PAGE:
Farmer Focus: Chaotic economy means high cereal prices

It is quite unbelievable how much the world has changed since I last wrote. At the beginning of March, I was skiing with a small group in a remote part of Italy and while coronavirus was a bit of a concern, other than extra hand washing, life was good.

Fast forward a week, and there were cases in the UK and Italy was shutting down. We now have schools closed, and the stay at home policy has become much stricter.

The impact on everyone worldwide is massive and likely to be long lasting.

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While agriculture is less immediately affected, as generally we are not selling direct to the public, there is still a significant impact on normal life, family activities etc.

There is also a concern about the impact of staff having to self-isolate will have, both on farms and on the supply chain being able to continue to deliver chemicals, parts and medicines as required.

We are trying to stay separate as much as possible during work, but with some livestock operations that is not always easy.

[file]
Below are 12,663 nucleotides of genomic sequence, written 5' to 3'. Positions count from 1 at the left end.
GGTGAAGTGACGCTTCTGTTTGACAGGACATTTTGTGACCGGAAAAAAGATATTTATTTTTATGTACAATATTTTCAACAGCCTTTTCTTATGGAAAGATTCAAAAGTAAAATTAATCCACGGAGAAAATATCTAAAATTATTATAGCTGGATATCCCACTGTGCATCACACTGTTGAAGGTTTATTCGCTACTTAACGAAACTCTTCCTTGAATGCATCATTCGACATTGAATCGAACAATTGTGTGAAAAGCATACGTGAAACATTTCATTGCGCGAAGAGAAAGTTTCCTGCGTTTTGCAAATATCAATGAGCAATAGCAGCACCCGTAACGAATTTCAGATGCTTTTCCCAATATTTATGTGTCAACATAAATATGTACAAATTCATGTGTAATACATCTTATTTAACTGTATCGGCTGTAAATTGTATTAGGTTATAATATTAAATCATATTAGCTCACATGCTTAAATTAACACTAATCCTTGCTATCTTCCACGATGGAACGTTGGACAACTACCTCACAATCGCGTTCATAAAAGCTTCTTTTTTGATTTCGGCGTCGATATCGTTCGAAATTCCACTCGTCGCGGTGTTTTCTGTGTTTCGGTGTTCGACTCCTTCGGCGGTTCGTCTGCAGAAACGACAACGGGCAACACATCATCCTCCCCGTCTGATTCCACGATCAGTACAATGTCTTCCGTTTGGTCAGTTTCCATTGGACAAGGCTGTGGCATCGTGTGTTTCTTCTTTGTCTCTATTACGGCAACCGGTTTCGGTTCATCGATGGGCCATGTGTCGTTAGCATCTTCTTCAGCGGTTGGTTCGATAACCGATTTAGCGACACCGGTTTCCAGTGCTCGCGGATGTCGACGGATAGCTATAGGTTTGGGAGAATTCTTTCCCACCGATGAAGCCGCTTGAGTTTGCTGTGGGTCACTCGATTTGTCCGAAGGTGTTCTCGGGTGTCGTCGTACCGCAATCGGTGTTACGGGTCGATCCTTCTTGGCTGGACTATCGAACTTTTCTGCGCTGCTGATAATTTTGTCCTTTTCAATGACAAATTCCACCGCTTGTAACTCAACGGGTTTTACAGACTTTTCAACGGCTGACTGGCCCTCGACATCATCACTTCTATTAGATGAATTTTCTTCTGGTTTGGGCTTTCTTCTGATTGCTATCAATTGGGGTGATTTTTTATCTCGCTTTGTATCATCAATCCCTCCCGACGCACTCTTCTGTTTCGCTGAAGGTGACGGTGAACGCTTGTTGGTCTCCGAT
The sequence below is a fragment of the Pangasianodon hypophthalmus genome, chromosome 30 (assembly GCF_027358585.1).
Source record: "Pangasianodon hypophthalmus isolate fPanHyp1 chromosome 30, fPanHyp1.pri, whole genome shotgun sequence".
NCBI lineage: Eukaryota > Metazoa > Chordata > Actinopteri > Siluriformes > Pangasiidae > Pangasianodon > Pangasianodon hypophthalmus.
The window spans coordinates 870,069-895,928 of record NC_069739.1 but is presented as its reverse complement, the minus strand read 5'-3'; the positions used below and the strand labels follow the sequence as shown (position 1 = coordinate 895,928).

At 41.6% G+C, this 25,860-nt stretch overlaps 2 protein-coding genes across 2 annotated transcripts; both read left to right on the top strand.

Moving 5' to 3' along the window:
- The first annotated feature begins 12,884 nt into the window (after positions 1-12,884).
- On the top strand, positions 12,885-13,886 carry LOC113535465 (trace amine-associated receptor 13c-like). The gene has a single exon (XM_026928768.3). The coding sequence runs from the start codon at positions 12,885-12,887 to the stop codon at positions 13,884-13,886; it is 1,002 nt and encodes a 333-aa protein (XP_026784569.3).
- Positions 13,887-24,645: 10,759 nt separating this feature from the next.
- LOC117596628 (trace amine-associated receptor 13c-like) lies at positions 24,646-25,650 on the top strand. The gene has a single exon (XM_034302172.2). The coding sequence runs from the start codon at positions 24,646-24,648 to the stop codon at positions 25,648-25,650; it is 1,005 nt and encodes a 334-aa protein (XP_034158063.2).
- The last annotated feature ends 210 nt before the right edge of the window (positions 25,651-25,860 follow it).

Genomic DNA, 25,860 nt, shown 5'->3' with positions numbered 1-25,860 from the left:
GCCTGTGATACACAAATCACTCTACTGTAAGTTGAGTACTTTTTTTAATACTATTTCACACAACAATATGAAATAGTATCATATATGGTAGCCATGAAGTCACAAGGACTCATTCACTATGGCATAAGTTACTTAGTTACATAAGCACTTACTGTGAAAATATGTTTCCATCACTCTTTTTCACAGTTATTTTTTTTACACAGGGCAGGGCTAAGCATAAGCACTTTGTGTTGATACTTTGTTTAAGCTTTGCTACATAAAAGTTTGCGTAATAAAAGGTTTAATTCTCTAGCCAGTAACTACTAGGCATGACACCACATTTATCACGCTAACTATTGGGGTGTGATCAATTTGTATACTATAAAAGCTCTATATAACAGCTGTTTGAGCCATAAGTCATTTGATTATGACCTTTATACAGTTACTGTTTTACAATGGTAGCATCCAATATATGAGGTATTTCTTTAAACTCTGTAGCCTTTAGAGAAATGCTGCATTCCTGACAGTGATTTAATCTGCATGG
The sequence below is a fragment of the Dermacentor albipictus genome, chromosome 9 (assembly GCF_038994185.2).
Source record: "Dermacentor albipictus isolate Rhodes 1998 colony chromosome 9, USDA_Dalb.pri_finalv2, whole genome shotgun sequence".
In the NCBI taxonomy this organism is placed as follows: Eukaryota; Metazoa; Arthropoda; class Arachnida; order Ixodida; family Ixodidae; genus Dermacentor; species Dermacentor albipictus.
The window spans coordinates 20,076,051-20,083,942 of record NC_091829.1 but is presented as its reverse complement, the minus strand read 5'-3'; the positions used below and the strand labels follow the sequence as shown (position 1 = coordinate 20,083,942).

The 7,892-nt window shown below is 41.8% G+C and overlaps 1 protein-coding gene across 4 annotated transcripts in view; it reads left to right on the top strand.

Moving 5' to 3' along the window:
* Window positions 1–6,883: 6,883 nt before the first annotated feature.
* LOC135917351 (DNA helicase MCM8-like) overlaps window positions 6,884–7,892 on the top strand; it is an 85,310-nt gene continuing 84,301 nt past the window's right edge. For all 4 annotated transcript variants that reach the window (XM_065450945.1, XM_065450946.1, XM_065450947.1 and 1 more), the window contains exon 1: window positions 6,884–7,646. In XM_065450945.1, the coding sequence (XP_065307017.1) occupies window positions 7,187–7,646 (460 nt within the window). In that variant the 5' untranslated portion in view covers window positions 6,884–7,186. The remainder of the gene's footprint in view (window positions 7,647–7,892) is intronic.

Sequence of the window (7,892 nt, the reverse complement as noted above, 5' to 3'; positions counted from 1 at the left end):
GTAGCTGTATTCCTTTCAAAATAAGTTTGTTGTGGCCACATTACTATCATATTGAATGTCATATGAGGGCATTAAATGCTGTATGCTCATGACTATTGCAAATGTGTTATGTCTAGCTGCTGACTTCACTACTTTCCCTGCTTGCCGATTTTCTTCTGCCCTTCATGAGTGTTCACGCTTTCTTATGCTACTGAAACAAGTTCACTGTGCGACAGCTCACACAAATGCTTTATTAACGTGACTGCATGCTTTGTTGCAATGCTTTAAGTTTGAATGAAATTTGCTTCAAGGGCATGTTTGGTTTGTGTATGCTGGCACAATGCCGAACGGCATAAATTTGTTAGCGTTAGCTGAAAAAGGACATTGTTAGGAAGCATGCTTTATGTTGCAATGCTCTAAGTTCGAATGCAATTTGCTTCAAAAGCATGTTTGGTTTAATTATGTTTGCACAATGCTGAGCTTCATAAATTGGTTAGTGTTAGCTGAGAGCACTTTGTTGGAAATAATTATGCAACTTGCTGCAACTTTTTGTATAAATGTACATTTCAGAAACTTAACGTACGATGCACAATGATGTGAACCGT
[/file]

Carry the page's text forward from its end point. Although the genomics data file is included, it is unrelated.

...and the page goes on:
We eventually found a source of hand sanitiser and this has now been added to shared vehicles.

Rapid growth

We have continued to have dry but cold weather, with few days above 8C since mid-February.

All winter crops have been top dressed and we started drilling spring barley on 20 March, about a week ahead of average.

Seedbed conditions are very good and when it does warm up there should be some rapid growth, putting pressure on sprayer capacity.

The chaos in the economy as a result of coronavirus has seen a sharp increase in cereal prices in the past few days, giving an opportunity to sell most of the remainder of the 2019 harvest and take a bit more cover on new crop.

Meanwhile oilseeds have followed the crude oil price downwards, but at least this has allowed me to fix the price of some fuel for harvest at significantly less than the budgeted price.

I hope that everyone stays healthy in the coming months and that by harvest we might be back to a more normal situation.

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